“Few people now disagree that our economy is entering what we might call the ‘second age of small’ with a flourishing micro-business community. The question we need to ask is whether this is a desirable development for the UK. Often people question the value that small firms bring to the economy – do they have the resources to innovate? Do they only create poor quality jobs? Our research has shown that microbusinesses can thrive under the right conditions and provide far greater value to the UK economy than previously thought. We should not fear the second age of small – rather we should celebrate its coming.”
The report identified five structural trends behind the UK’s second age of small including:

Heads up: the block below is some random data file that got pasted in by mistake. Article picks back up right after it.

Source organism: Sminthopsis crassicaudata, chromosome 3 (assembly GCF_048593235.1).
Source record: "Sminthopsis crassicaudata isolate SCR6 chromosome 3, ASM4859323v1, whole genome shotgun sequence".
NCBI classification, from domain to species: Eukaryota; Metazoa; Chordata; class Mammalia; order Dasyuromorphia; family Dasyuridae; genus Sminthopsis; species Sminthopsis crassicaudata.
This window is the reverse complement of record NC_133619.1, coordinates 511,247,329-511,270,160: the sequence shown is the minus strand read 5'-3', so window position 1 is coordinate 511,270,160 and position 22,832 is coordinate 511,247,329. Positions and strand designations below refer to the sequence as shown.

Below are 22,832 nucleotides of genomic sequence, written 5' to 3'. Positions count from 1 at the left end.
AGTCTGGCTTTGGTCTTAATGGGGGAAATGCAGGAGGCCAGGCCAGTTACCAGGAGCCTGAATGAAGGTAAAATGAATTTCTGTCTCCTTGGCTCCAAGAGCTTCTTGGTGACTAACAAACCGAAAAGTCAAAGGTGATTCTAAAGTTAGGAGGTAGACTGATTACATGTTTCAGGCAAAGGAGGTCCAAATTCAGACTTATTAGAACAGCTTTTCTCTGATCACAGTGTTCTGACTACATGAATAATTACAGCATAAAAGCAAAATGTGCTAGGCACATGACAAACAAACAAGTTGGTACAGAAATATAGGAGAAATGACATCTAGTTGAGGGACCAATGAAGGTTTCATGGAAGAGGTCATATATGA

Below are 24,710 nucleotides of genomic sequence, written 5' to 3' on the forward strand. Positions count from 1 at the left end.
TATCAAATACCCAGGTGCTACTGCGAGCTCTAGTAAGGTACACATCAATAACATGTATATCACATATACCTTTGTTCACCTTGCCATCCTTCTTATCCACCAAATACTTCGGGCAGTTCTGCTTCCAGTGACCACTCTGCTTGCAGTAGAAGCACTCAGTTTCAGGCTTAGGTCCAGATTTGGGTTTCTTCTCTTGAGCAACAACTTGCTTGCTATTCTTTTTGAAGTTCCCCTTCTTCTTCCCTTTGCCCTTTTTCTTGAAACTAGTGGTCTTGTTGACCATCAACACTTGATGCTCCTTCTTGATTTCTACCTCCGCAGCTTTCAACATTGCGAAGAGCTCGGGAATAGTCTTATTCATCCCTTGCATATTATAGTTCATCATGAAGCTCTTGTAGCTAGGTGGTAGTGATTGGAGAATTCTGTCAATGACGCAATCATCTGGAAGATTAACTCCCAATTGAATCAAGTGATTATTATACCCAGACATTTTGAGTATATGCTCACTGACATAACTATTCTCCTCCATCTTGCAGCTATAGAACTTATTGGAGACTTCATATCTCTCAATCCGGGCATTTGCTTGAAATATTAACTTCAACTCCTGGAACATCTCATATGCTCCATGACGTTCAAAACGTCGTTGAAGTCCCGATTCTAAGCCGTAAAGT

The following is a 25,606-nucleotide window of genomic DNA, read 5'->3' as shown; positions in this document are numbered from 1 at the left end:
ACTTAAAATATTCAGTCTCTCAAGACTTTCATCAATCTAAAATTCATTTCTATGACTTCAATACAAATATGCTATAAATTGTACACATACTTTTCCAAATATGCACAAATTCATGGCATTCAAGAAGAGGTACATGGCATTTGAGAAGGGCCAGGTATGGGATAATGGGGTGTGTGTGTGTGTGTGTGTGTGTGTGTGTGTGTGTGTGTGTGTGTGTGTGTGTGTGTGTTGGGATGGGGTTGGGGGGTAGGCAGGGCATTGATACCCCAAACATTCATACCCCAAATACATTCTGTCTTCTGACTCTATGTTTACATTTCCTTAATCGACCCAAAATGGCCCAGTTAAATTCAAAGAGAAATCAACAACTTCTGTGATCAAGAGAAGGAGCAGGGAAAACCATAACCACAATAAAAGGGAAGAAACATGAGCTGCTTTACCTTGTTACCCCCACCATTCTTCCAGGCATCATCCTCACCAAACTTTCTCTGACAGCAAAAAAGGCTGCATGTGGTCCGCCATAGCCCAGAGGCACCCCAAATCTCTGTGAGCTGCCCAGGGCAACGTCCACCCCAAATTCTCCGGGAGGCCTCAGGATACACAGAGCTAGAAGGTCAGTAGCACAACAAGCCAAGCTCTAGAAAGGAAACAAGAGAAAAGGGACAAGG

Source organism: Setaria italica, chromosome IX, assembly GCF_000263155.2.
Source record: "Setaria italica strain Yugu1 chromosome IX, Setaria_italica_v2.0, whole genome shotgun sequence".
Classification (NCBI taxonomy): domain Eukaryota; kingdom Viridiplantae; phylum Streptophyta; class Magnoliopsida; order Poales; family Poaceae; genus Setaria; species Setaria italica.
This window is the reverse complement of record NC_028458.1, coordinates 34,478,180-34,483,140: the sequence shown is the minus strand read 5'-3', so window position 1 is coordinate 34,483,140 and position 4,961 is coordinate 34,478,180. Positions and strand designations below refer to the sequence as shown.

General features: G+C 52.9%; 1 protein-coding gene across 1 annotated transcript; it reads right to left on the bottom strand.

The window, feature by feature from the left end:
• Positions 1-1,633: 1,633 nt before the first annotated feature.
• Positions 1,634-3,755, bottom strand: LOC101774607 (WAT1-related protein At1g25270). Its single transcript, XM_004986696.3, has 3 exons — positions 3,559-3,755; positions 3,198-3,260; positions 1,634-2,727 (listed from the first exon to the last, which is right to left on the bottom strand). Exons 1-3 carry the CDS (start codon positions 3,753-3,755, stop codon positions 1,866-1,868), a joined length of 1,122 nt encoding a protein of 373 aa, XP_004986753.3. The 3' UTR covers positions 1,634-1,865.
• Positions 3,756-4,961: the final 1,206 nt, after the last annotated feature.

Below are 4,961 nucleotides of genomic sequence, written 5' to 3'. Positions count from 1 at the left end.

People: Many people now view entrepreneurship in a positive light. According to the Global Entrepreneurship Monitor, 80% of people think entrepreneurs have a high level of respect in society, while 55% believe most people see starting a business as a good career choice. More highly educated people are moving into self-employment – including many over 65s and new parents aiming to boost their income and enjoy the benefits of flexible working.
Government: Since the 1970s, successive governments have championed the cause of small businesses and sought to make their life easier – most notably by paring back red tape. Recently, the government promised to scrap 3,000 regulations and keep down the rate of corporation tax (21%), as well as introducing the new Employment Allowance - effectively writing off the first £2000 that employers have to pay in National Insurance for their workers.